A Yard Of Ale

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A Yard Of Ale

A yard of ale, that old-time drink,
Keeps us a metre apart;
The distancing solution,
State of the safe-pub art.

And when I want to meet you over
Chips and battered cod,
Let’s use the café garden,
And a social-bubble pod.

We can gather on the beach
A metre-plus between us
A reasonable distance
To keep us heterogeneous.

When at last we can get closer,
Can shake hands and hug and kiss,
We will clutch our sides and laugh
Over these tortions and reminisce. 

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Songs My Mother Sang

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Song Book: Photo by Pixabay on Pexels.com

Songs My Mother Sang

The songs were of chill and anguish,
Sad songs with wistful themes,
Telling of loss and longing,
Songs of uncertain dreams.

Wistful, anxious, plaintive,
Sung in the dark days of war,
As though no end to suffering
Would reach us evermore.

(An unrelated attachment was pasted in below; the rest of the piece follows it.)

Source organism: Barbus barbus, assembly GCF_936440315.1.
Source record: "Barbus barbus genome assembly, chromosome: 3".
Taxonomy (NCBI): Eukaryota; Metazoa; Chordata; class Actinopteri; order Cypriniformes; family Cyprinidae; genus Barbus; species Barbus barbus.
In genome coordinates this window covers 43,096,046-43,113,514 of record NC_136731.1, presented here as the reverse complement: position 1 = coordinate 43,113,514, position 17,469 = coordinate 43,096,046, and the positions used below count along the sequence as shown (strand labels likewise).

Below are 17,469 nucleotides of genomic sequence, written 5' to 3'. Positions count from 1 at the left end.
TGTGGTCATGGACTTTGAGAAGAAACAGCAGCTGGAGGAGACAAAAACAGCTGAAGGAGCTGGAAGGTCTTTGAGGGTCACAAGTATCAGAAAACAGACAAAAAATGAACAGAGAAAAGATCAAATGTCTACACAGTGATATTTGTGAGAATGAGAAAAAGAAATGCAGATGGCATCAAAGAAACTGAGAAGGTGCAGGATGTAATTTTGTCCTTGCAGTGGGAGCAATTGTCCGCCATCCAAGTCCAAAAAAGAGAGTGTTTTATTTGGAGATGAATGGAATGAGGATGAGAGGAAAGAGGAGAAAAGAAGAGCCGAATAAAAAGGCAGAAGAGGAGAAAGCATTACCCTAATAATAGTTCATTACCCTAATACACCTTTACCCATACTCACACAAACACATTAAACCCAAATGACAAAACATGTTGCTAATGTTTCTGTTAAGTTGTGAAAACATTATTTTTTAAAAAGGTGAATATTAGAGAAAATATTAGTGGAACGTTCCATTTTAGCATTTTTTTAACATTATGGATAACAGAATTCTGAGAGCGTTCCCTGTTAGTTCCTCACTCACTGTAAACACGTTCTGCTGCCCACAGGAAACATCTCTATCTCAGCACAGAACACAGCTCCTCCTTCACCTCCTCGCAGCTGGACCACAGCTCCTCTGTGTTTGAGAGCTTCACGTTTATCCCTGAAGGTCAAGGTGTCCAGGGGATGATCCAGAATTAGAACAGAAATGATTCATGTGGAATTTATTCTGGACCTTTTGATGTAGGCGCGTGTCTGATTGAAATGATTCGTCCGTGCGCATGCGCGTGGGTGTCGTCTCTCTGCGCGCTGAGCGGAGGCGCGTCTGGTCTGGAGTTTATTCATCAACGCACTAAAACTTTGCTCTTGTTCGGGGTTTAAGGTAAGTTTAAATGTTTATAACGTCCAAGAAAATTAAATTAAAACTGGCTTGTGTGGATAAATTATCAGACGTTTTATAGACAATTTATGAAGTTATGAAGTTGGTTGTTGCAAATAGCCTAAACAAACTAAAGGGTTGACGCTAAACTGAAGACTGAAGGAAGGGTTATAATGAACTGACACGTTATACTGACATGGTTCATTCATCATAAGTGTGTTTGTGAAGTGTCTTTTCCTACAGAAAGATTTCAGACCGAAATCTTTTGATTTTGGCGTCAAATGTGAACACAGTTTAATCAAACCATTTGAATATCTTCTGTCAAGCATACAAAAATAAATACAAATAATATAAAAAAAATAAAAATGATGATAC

She sang of the wandering gypsies,
The old lady sweet and kind,
Of old Barbara Frietchie’s flag,
And the boys who were left behind.

But though her words were sombre
I knew as she held me tight,
Her clutch was so warm and tender
The darkness would turn to light.

 

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LONDON Strolls … #1. Chelsea

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On Revisiting the gentle London strolls of my Youth . . .

 

  1. CHELSEA

I leave, with joyous expectation, from Lots Road
to retrace one of my favourite London walks.
Stepping out brightly along the Kings Road
to the World’s End,
I soon move sprightly into Cheyne Walk.

I trip blithely along the Embankment to Albert Bridge,
from where I head purposefully along Royal Hospital Road.
Onwards then, slowing somewhat, to Chelsea Bridge Road,
thence to amble into Sloane Square,
from where I cross, a little hesitantly, to Brompton Road.

Soon I’m trying, unsuccessfully, to pick up the pace into Fulham Broadway. 
I cautiously stretch my legs past Stamford Bridge Football Ground.
Aching a little now, and wavering somewhat,
I head along the North End Road.
Eventually I stumble haltingly into Fulham Palace Road.

Bearing south, with a definite degree of stress now,
I continue to where, near Putney Bridge,
I take a left into the New Kings Road.
Gasping feverishly, I trudge past Parsons Green
until, breathing intemperately,
and desperate for liquid sustenance and my chaise longue,
I return, my curiosity both battered and sated,
but with undisguised relief, to Lots Road.

 

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